generates, develops and commercializes its own ideas. This philosophy of self-reliance dominated the R&D operations of many leading industrial corporations for most of the 20th century (West III & Meyer, 1997). In the model of open innovation, firms commercialize external (as well as internal) ideas by deploying outside (as well as in-house) pathways to the market. Specifically, companies can commercialize internal ideas through channels outside of their current businesses in order to generate value for the organization (Sawhney, Prandelli & Verona, 2003; Wolpert, 2002). Those who started the idea of including external knowledge were Bell Laboratories followed by several R&D laboratories that imitated the organization of Bell (Chesbrough, 2003). The question of the balance between external and internal innovation sources has not been fully addressed, even by the later theories of absorptive capacity. In open innovation, external information is equally as important as internal knowledge, the main concern of the traditional method of innovation and R&D (Tidd, 2009). Secondly, in open innovation paradigm there is centrality of the business model. In the traditional method little or no attention was given to the business model in planning for innovation. Instead the focus was on securing the best and most intelligent resources. This was done in the believe that this high class talent would be able to come up with the best innovation that could easily penetrate the market as long as funding for research was provided. In open innovation, organizations seek for bright people both within and outside to provide leadership in business modeling (Chesbrough, 2003). In turn crowd sourcing suggests that inventive output from within the organization is not bound to the current business model, but instead have a chance to go to the market through a number of channels.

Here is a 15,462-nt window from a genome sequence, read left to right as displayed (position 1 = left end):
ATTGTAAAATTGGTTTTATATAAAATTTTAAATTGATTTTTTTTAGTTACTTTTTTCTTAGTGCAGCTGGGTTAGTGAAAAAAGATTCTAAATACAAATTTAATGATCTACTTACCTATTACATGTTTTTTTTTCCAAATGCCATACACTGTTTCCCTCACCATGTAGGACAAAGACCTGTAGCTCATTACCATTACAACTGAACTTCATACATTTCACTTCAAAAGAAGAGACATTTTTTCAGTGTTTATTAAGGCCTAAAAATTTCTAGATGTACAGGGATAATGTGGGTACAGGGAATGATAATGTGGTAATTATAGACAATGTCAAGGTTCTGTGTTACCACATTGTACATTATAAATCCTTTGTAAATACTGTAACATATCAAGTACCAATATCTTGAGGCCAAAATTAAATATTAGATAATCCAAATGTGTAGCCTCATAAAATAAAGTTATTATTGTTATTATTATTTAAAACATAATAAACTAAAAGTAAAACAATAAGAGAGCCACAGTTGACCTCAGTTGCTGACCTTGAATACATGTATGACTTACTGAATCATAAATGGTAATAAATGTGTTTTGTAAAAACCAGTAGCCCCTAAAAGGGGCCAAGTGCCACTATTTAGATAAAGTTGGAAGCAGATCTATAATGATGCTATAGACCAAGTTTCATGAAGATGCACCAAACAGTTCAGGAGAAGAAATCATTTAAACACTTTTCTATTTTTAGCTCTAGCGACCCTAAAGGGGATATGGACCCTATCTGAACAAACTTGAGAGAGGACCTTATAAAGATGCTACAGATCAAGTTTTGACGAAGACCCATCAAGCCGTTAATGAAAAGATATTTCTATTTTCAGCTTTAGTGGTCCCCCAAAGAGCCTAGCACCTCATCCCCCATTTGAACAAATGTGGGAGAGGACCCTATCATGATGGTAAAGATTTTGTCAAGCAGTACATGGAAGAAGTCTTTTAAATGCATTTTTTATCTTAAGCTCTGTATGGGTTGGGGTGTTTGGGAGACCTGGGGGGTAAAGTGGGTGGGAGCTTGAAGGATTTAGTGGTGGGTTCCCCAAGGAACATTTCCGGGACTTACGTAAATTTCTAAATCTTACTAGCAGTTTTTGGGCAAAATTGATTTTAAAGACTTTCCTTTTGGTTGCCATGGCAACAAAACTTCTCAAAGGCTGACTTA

Thirdly, open innovation differs from traditional innovation in a sense that the former assumed that there were no errors of measurements in the analysis of the research and design projects (Chesbrough, 2004). Analysis and evaluation is done in-line with the business model of the company. Once a R&D project was cancelled, it was final, and there was no any reason to lead to the notion that there was a systematic error that led to the abortion of the idea. Management of the innovation processes was mainly done to minimize the chances finding false positive errors (Cooper, 1992). The possibility of false negative error occurring was not in any way a concern. This means that firms lacked processes for managing false or negative R&D ideas. The business is treated as a cognitive device in open innovation. This cognitive device will always focus on analysis and evaluation of R&D projects inside the organization (Chesbrough & Rosenbloom, 2002). As cognitive tool, the business model will favor those projects that fit in the business model only. This kind of method uses mostly subjective measures instead of relying on pure objectives and therefore permits biases. As firms struggle to cut down the probabilities of false positive occurring, the alert companies must also include additional techniques to manage false negatives. This enables them to extract the right value from them and identify new business models and markets from them. The fourth difference is that traditional models gave little recognition to external shopping for knowledge and technology. A firm would only go out to seek for external knowledge in order to benefit internal R&D, manufacturing and sales. In open technology, allowing technologies to flow outward permits firms to let internal technologies that lack clear path to market seek such path outside the firm. In doing so, the internal businesses of the organization will then compete with these external paths to the market for new technologies. These external channels to market include ventures, licensing, and spin-offs that can create value. According to Bower (1970) these